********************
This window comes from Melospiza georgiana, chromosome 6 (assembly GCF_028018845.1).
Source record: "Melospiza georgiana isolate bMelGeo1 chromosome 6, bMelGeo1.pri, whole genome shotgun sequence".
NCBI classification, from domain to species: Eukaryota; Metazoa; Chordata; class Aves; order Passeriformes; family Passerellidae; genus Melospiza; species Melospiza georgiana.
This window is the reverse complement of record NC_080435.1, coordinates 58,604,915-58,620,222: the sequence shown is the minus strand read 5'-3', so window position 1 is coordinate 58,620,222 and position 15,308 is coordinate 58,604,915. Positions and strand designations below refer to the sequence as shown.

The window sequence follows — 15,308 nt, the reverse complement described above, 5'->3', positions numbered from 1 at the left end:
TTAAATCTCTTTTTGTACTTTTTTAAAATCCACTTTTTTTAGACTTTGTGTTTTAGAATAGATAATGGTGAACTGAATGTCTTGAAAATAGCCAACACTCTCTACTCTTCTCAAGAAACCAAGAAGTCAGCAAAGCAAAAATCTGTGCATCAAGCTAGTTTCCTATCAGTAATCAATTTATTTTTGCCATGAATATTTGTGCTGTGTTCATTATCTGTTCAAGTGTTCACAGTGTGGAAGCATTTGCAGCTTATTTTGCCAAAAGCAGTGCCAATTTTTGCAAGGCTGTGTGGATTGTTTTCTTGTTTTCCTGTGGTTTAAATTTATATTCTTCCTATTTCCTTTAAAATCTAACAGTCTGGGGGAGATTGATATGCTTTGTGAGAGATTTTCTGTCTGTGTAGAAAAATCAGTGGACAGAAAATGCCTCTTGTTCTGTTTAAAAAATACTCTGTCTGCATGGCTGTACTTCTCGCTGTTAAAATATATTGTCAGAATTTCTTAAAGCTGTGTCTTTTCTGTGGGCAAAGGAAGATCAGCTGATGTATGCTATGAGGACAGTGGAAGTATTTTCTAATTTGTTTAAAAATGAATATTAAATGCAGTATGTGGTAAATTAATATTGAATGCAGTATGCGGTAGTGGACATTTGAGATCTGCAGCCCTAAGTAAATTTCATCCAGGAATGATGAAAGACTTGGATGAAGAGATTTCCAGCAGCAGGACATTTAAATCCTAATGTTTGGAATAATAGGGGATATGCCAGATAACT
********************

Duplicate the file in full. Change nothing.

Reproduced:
This window comes from Melospiza georgiana, chromosome 6 (assembly GCF_028018845.1).
Source record: "Melospiza georgiana isolate bMelGeo1 chromosome 6, bMelGeo1.pri, whole genome shotgun sequence".
NCBI classification, from domain to species: Eukaryota; Metazoa; Chordata; class Aves; order Passeriformes; family Passerellidae; genus Melospiza; species Melospiza georgiana.
This window is the reverse complement of record NC_080435.1, coordinates 58,604,915-58,620,222: the sequence shown is the minus strand read 5'-3', so window position 1 is coordinate 58,620,222 and position 15,308 is coordinate 58,604,915. Positions and strand designations below refer to the sequence as shown.

The window sequence follows — 15,308 nt, the reverse complement described above, 5'->3', positions numbered from 1 at the left end:
TTAAATCTCTTTTTGTACTTTTTTAAAATCCACTTTTTTTAGACTTTGTGTTTTAGAATAGATAATGGTGAACTGAATGTCTTGAAAATAGCCAACACTCTCTACTCTTCTCAAGAAACCAAGAAGTCAGCAAAGCAAAAATCTGTGCATCAAGCTAGTTTCCTATCAGTAATCAATTTATTTTTGCCATGAATATTTGTGCTGTGTTCATTATCTGTTCAAGTGTTCACAGTGTGGAAGCATTTGCAGCTTATTTTGCCAAAAGCAGTGCCAATTTTTGCAAGGCTGTGTGGATTGTTTTCTTGTTTTCCTGTGGTTTAAATTTATATTCTTCCTATTTCCTTTAAAATCTAACAGTCTGGGGGAGATTGATATGCTTTGTGAGAGATTTTCTGTCTGTGTAGAAAAATCAGTGGACAGAAAATGCCTCTTGTTCTGTTTAAAAAATACTCTGTCTGCATGGCTGTACTTCTCGCTGTTAAAATATATTGTCAGAATTTCTTAAAGCTGTGTCTTTTCTGTGGGCAAAGGAAGATCAGCTGATGTATGCTATGAGGACAGTGGAAGTATTTTCTAATTTGTTTAAAAATGAATATTAAATGCAGTATGTGGTAAATTAATATTGAATGCAGTATGCGGTAGTGGACATTTGAGATCTGCAGCCCTAAGTAAATTTCATCCAGGAATGATGAAAGACTTGGATGAAGAGATTTCCAGCAGCAGGACATTTAAATCCTAATGTTTGGAATAATAGGGGATATGCCAGATAACT